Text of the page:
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How do you automate integration testing? I use JUnit for some of these tests. This is one of the solutions or is totally wrong? What do you suggest?

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10 Answers 10

up vote 7 down vote accepted

JUnit works. There are no limitations that restrict it to being unit tests only. We use JUnit, Maven and CruiseControl to do CI.

There may be tools that are specific for integration testing, but I would think their usefulness is dependent on what type of system components you are integrating. JUnit will work fine for non UI type testing.

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Regarding "There are no limitations that restrict it to being unit tests only," please see stackoverflow.com/questions/3144887/…. Some interesting answers and suggestions there. –  orbfish Jul 1 '10 at 18:51

I've used JUnit for doing a lot of integration testing. Integration testing can, of course, mean many different things. For more system level integration tests, I prefer to let scripts drive my testing process from outside.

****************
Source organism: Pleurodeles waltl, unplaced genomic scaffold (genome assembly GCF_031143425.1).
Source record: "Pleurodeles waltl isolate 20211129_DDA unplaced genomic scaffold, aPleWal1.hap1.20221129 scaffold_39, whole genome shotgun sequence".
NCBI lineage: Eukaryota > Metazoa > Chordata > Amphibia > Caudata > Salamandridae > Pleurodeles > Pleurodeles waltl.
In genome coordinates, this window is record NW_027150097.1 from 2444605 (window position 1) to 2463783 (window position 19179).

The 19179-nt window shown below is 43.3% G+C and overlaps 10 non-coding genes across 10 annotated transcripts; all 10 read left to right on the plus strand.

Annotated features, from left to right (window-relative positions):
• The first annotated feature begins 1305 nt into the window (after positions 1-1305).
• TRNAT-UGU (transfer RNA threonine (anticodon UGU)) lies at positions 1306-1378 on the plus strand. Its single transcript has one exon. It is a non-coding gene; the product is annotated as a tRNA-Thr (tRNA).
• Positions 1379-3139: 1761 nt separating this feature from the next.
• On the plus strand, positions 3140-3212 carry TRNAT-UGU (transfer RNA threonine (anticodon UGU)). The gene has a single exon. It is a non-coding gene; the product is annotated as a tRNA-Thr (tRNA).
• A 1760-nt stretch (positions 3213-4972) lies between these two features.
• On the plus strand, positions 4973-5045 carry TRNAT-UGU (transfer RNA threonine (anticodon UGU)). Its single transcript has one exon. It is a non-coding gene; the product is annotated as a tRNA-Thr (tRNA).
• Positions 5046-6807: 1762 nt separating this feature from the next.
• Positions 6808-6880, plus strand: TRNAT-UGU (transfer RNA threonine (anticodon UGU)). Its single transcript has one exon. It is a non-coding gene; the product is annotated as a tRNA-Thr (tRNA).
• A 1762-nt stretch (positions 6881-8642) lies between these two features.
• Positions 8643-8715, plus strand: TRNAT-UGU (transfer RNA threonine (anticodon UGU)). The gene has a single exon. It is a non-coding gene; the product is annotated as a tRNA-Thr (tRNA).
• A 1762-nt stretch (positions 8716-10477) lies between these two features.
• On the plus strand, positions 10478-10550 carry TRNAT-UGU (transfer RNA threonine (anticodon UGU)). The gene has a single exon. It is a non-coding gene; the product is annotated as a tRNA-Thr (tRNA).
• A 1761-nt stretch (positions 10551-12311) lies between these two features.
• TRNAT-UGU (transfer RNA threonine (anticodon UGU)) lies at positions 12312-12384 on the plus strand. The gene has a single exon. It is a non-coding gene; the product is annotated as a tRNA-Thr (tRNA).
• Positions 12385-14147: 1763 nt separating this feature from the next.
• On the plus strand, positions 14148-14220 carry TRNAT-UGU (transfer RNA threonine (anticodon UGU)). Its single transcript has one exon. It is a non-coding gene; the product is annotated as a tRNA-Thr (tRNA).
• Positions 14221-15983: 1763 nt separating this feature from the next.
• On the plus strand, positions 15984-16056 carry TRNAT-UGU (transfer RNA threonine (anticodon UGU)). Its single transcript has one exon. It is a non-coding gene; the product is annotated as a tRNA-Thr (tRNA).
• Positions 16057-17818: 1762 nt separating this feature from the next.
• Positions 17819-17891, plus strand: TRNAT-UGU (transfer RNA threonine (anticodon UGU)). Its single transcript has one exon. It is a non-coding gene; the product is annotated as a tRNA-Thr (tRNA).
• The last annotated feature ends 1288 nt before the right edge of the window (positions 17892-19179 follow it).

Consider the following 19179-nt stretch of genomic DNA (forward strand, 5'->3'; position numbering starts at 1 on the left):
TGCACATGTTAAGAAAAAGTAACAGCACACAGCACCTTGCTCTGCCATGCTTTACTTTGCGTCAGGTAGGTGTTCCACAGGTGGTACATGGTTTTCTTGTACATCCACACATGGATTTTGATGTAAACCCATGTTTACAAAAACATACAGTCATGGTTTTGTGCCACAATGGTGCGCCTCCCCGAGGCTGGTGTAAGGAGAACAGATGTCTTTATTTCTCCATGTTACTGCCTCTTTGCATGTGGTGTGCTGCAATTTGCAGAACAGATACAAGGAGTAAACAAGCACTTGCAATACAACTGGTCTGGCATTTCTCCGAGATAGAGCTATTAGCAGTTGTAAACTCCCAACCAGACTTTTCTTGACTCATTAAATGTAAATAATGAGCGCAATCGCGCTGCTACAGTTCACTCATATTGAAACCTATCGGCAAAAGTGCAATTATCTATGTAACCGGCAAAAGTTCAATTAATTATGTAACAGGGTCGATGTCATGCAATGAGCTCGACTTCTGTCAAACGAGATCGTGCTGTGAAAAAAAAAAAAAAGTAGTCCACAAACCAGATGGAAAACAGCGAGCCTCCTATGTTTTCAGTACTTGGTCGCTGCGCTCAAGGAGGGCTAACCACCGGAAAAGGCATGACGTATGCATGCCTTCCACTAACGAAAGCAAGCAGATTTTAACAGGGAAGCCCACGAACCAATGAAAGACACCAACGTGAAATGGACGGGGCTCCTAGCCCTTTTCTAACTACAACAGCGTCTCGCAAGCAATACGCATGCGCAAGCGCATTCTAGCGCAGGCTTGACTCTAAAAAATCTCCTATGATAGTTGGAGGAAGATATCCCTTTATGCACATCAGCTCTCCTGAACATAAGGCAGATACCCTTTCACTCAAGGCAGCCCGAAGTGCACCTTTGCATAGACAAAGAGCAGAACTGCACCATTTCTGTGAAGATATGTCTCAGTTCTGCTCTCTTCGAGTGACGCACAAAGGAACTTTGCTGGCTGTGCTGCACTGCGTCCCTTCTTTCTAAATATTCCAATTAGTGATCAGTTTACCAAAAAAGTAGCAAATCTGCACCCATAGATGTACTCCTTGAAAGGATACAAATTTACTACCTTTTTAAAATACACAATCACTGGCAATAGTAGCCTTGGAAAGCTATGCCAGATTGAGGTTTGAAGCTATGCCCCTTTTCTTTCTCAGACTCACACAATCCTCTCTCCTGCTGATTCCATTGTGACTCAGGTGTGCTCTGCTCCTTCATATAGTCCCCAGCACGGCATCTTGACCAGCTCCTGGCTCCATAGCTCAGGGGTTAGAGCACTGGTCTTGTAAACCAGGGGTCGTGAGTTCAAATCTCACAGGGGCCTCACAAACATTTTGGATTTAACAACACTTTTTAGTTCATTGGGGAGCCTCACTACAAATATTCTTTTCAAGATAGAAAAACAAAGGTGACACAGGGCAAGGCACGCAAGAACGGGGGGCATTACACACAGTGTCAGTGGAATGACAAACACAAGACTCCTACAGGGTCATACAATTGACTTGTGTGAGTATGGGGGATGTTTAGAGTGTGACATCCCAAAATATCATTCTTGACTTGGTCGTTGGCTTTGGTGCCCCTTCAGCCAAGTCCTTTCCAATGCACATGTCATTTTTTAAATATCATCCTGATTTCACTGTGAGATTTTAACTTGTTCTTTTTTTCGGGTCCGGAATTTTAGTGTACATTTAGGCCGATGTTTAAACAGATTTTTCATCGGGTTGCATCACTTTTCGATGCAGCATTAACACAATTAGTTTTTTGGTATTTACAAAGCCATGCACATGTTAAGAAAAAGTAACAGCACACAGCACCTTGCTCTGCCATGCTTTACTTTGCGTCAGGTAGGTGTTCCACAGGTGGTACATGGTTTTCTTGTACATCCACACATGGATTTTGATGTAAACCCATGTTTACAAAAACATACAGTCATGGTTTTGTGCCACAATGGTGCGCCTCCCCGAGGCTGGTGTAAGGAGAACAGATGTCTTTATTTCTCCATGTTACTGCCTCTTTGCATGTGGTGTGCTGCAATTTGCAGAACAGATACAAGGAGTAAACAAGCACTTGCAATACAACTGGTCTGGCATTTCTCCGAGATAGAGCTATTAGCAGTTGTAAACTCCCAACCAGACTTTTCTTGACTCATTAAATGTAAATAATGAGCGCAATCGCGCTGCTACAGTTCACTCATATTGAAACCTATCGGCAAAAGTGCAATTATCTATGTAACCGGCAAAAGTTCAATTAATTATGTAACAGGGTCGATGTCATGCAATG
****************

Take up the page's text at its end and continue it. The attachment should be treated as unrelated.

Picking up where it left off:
Here's an approach that works well for me for applications that use http and databases and I want to verify the whole stack:

  1. Use Hypersonic or H2 in in-memory mode as a replacement for the database (this works best for ORMs)
  2. Initialize the database in @BeforeSuite or equivalent (again: easiest with ORMs)
  3. Use Jetty to start an in-process web server.
  4. @Before each test, clear the database and initialize with the necessary data
  5. Use JWebUnit to execute HTTP requests towards Jetty